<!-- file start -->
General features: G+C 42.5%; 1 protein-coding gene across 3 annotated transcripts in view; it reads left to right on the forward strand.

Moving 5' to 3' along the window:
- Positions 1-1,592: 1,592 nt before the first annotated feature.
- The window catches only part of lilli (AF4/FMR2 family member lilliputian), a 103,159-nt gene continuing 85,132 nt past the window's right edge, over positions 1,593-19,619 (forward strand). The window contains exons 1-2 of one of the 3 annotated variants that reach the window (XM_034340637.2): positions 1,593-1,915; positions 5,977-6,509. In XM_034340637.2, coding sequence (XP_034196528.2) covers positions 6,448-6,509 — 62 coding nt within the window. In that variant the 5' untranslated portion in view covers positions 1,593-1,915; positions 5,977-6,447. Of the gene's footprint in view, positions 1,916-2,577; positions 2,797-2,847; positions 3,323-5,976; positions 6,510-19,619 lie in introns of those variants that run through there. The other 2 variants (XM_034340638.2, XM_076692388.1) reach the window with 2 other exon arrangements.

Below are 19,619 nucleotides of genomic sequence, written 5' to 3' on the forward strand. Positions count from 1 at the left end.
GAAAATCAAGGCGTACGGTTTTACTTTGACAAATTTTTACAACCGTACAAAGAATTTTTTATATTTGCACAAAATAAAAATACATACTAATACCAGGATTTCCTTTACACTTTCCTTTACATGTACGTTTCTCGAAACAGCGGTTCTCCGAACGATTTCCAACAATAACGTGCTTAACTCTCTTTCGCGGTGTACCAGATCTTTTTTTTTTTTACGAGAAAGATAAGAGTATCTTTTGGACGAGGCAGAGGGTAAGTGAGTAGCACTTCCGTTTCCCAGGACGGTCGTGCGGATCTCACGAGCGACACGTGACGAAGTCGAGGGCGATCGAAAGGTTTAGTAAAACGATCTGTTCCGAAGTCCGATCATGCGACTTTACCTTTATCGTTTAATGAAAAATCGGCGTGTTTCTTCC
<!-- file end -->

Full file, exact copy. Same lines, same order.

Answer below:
General features: G+C 42.5%; 1 protein-coding gene across 3 annotated transcripts in view; it reads left to right on the forward strand.

Moving 5' to 3' along the window:
- Positions 1-1,592: 1,592 nt before the first annotated feature.
- The window catches only part of lilli (AF4/FMR2 family member lilliputian), a 103,159-nt gene continuing 85,132 nt past the window's right edge, over positions 1,593-19,619 (forward strand). The window contains exons 1-2 of one of the 3 annotated variants that reach the window (XM_034340637.2): positions 1,593-1,915; positions 5,977-6,509. In XM_034340637.2, coding sequence (XP_034196528.2) covers positions 6,448-6,509 — 62 coding nt within the window. In that variant the 5' untranslated portion in view covers positions 1,593-1,915; positions 5,977-6,447. Of the gene's footprint in view, positions 1,916-2,577; positions 2,797-2,847; positions 3,323-5,976; positions 6,510-19,619 lie in introns of those variants that run through there. The other 2 variants (XM_034340638.2, XM_076692388.1) reach the window with 2 other exon arrangements.

Below are 19,619 nucleotides of genomic sequence, written 5' to 3' on the forward strand. Positions count from 1 at the left end.
GAAAATCAAGGCGTACGGTTTTACTTTGACAAATTTTTACAACCGTACAAAGAATTTTTTATATTTGCACAAAATAAAAATACATACTAATACCAGGATTTCCTTTACACTTTCCTTTACATGTACGTTTCTCGAAACAGCGGTTCTCCGAACGATTTCCAACAATAACGTGCTTAACTCTCTTTCGCGGTGTACCAGATCTTTTTTTTTTTTACGAGAAAGATAAGAGTATCTTTTGGACGAGGCAGAGGGTAAGTGAGTAGCACTTCCGTTTCCCAGGACGGTCGTGCGGATCTCACGAGCGACACGTGACGAAGTCGAGGGCGATCGAAAGGTTTAGTAAAACGATCTGTTCCGAAGTCCGATCATGCGACTTTACCTTTATCGTTTAATGAAAAATCGGCGTGTTTCTTCC